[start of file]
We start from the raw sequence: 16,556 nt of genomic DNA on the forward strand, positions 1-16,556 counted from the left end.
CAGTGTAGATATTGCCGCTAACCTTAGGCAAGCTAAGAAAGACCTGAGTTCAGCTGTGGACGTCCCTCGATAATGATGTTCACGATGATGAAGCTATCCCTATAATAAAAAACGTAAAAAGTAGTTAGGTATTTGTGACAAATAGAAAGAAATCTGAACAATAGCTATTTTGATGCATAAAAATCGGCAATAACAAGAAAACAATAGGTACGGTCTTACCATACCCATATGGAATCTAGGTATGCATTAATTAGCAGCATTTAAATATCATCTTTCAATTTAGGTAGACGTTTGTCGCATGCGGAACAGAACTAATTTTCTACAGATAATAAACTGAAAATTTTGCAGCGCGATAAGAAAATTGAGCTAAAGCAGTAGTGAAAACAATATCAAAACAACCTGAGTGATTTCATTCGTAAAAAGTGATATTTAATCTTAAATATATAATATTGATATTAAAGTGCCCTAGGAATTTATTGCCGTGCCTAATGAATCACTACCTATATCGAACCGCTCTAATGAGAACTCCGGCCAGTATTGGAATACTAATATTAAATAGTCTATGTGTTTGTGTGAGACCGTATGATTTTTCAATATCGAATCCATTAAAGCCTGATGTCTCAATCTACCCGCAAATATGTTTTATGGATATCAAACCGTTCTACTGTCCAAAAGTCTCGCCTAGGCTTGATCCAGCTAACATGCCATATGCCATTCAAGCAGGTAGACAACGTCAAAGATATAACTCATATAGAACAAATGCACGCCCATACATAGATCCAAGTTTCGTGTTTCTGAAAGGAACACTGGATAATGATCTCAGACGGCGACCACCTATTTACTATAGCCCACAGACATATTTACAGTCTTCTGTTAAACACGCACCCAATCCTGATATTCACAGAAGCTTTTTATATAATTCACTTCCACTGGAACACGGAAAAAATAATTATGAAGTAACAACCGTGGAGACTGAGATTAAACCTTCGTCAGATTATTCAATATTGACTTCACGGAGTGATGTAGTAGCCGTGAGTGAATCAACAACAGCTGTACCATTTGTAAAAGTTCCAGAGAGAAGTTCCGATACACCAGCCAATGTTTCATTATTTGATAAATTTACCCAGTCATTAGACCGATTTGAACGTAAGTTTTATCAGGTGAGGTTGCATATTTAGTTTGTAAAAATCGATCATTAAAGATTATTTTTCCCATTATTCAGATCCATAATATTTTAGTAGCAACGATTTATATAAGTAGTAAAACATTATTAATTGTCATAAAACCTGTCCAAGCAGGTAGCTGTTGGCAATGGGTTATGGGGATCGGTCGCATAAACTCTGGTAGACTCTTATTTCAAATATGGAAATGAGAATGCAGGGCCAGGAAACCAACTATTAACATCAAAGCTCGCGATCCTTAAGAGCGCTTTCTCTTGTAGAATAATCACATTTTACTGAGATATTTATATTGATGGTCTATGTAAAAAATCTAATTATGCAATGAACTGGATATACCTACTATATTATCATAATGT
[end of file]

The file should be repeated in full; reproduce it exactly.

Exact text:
We start from the raw sequence: 16,556 nt of genomic DNA on the forward strand, positions 1-16,556 counted from the left end.
CAGTGTAGATATTGCCGCTAACCTTAGGCAAGCTAAGAAAGACCTGAGTTCAGCTGTGGACGTCCCTCGATAATGATGTTCACGATGATGAAGCTATCCCTATAATAAAAAACGTAAAAAGTAGTTAGGTATTTGTGACAAATAGAAAGAAATCTGAACAATAGCTATTTTGATGCATAAAAATCGGCAATAACAAGAAAACAATAGGTACGGTCTTACCATACCCATATGGAATCTAGGTATGCATTAATTAGCAGCATTTAAATATCATCTTTCAATTTAGGTAGACGTTTGTCGCATGCGGAACAGAACTAATTTTCTACAGATAATAAACTGAAAATTTTGCAGCGCGATAAGAAAATTGAGCTAAAGCAGTAGTGAAAACAATATCAAAACAACCTGAGTGATTTCATTCGTAAAAAGTGATATTTAATCTTAAATATATAATATTGATATTAAAGTGCCCTAGGAATTTATTGCCGTGCCTAATGAATCACTACCTATATCGAACCGCTCTAATGAGAACTCCGGCCAGTATTGGAATACTAATATTAAATAGTCTATGTGTTTGTGTGAGACCGTATGATTTTTCAATATCGAATCCATTAAAGCCTGATGTCTCAATCTACCCGCAAATATGTTTTATGGATATCAAACCGTTCTACTGTCCAAAAGTCTCGCCTAGGCTTGATCCAGCTAACATGCCATATGCCATTCAAGCAGGTAGACAACGTCAAAGATATAACTCATATAGAACAAATGCACGCCCATACATAGATCCAAGTTTCGTGTTTCTGAAAGGAACACTGGATAATGATCTCAGACGGCGACCACCTATTTACTATAGCCCACAGACATATTTACAGTCTTCTGTTAAACACGCACCCAATCCTGATATTCACAGAAGCTTTTTATATAATTCACTTCCACTGGAACACGGAAAAAATAATTATGAAGTAACAACCGTGGAGACTGAGATTAAACCTTCGTCAGATTATTCAATATTGACTTCACGGAGTGATGTAGTAGCCGTGAGTGAATCAACAACAGCTGTACCATTTGTAAAAGTTCCAGAGAGAAGTTCCGATACACCAGCCAATGTTTCATTATTTGATAAATTTACCCAGTCATTAGACCGATTTGAACGTAAGTTTTATCAGGTGAGGTTGCATATTTAGTTTGTAAAAATCGATCATTAAAGATTATTTTTCCCATTATTCAGATCCATAATATTTTAGTAGCAACGATTTATATAAGTAGTAAAACATTATTAATTGTCATAAAACCTGTCCAAGCAGGTAGCTGTTGGCAATGGGTTATGGGGATCGGTCGCATAAACTCTGGTAGACTCTTATTTCAAATATGGAAATGAGAATGCAGGGCCAGGAAACCAACTATTAACATCAAAGCTCGCGATCCTTAAGAGCGCTTTCTCTTGTAGAATAATCACATTTTACTGAGATATTTATATTGATGGTCTATGTAAAAAATCTAATTATGCAATGAACTGGATATACCTACTATATTATCATAATGT